Of success, Gill says “I have come to the realization that the results aren’t dictated whether they number one records and you sell 20 million copies. None of the notes change because of it. I don’t think I will ever let the results of something I like or don’t like change be dictated to me by how well it does commercially. I’m doing the best work I’ve ever done, and that makes me happy.” Makes me happy too, Vince.
Top Tracks: title track, “Who Wouldn’t Fall In Love With You”, “Threaten me With Heaven”
“Clancy’s Tavern” Toby Keith (Universal) 4.5/5
With some country artists, you get the feeling they’re making a fashion statement, making the music because that’s what the demographics tell them is popular. Then there are guys like Toby Keith, people that mean what they sing and sing what they mean. In the world of country music this guy is the real deal, and his new album is a good ‘un.
I don’t hear “Clancy’s Tavern” as an album nearly as much as I do a collection of stories, if you get the difference. The title track is a case in point, it plays like a nearly 4 minute movie that plays in your ears. Lots of stuff here to tap your toe or slow dance to, but unlike a lot of country I’ve heard, this is a good listen too- good thing, since I haven’t danced in years!
There’s a wide range of stuff on this album, from the monster first flag wavin’ single “Made In America” to the aforementioned title track, and the ballad “Just Another Sundown” that I’m listening to as I type this. Good drinking songs like “Beers Ago” and the hysterical “Red Solo Cup” of which Keith says “I don’t know who played it first, but it was so stupid I just died laughing. What’s great about this song is it does everybody the same way it did me-; ‘That’s the stupidest song I’ve ever heard and I can’t get it out of my head.’ I laugh every time I hear it.”
“Clancy’s Tavern” gives you some things to think about, and it shows you a good time too. No wonder Toby Keith is one of country’s top earners, few artists do it better than he does.
Top Tracks: “Just Another Sundown”, “Clancy’s Tavern”, “Red Solo Cup”
“Season One” The Monkees (Eagle/ Rhino) 5/5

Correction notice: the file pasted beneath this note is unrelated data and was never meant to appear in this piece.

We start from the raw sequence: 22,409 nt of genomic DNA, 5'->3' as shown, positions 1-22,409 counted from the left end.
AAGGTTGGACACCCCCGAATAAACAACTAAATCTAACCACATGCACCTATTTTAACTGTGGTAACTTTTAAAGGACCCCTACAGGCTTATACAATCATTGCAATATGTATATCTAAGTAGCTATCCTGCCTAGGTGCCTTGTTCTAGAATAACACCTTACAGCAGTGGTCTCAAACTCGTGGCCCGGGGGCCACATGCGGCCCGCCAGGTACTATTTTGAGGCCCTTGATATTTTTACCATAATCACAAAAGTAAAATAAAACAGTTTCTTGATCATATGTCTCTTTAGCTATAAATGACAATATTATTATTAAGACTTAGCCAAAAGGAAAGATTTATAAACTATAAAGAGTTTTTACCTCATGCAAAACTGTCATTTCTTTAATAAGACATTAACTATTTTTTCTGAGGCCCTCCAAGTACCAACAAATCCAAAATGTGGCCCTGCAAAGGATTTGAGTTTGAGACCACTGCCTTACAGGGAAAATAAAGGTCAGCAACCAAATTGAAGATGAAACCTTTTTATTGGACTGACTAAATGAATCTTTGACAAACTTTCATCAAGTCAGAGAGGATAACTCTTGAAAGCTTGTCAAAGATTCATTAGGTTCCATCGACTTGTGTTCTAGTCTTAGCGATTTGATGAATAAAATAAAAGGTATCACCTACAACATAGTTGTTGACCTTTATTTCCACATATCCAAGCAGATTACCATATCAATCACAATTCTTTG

A big piece of my childhood has been issued on DVD- if you live long enough, the same will probably happen to you. Here is the first season of their 3 year TV show, 32 (!!) episodes over 6 CD’s and it’s wonderful, wonderful, wonderful.
This first season is ground zero for The Pre Fab Four. The show, the brainchild of Bob Rafelson and Bert Schneider, ran from 1966 to ’68, the typical run for a TV show back in the day- see the original “Star Trek” and, methinks, “Batman’ and “Gilligan’s Island”. Their daffy adventures usually included having to pay the rent on the beach house they shared, getting gigs, and saving damsels in distress. For me, as a child of 8 when season one originally aired, it was all about the music. Davy Jones, Peter Tork, Mike Nesmith and Mickey Dolenz weren’t a band when they started, they just played one on TV. A deliberate rip-off of (or tribute to) The Beatles, their songs climbed the charts. I watched eagerly every week, waiting to hear songs like “I’m A Believer”, “Sometime In The Morning”, “Steppin’ Stone” and “Last Train To Clarksville”, discussing the previous night’s episode the next day with my school mates.
Production values? Ha! In almost every way “The Monkees” was the same as other 60’s sit-coms, silly humor with occasion laugh tracks. The people that will buy season one, or all three, are doing so to relive their childhoods. If you’re interested, the bonus materials include separate commentaries on select episodes from individual members of the group and directors. I don’t usually watch that sort of thing but I did (for you) and was fascinated to find out, during Peter Tork’s commentary on one episode that the ultra cool looking Monkee Mobile, created from a GTO, was actually a gutless 6 cylinder car that could barely make 70 MPH with a good tail wind. But what about that cool chrome blower? Fake. You can also play only the songs, and even watch the vintage Kellog commercials The Monkees made when they were first starting out. If you want to learn some real behind the scenes minutae about season one, the liner notes are excellent.
I don’t have the full season of ANY TV show on DVD, but I think I’ll start with The Monkees, have some laughs and enjoy some great pop music. Like I told my wife yesterday, we should start collecting ALL of our favorite shows- soon, we won’t NEED cable TV. Hey, hey, they’re The Monkees… don’t miss ‘em!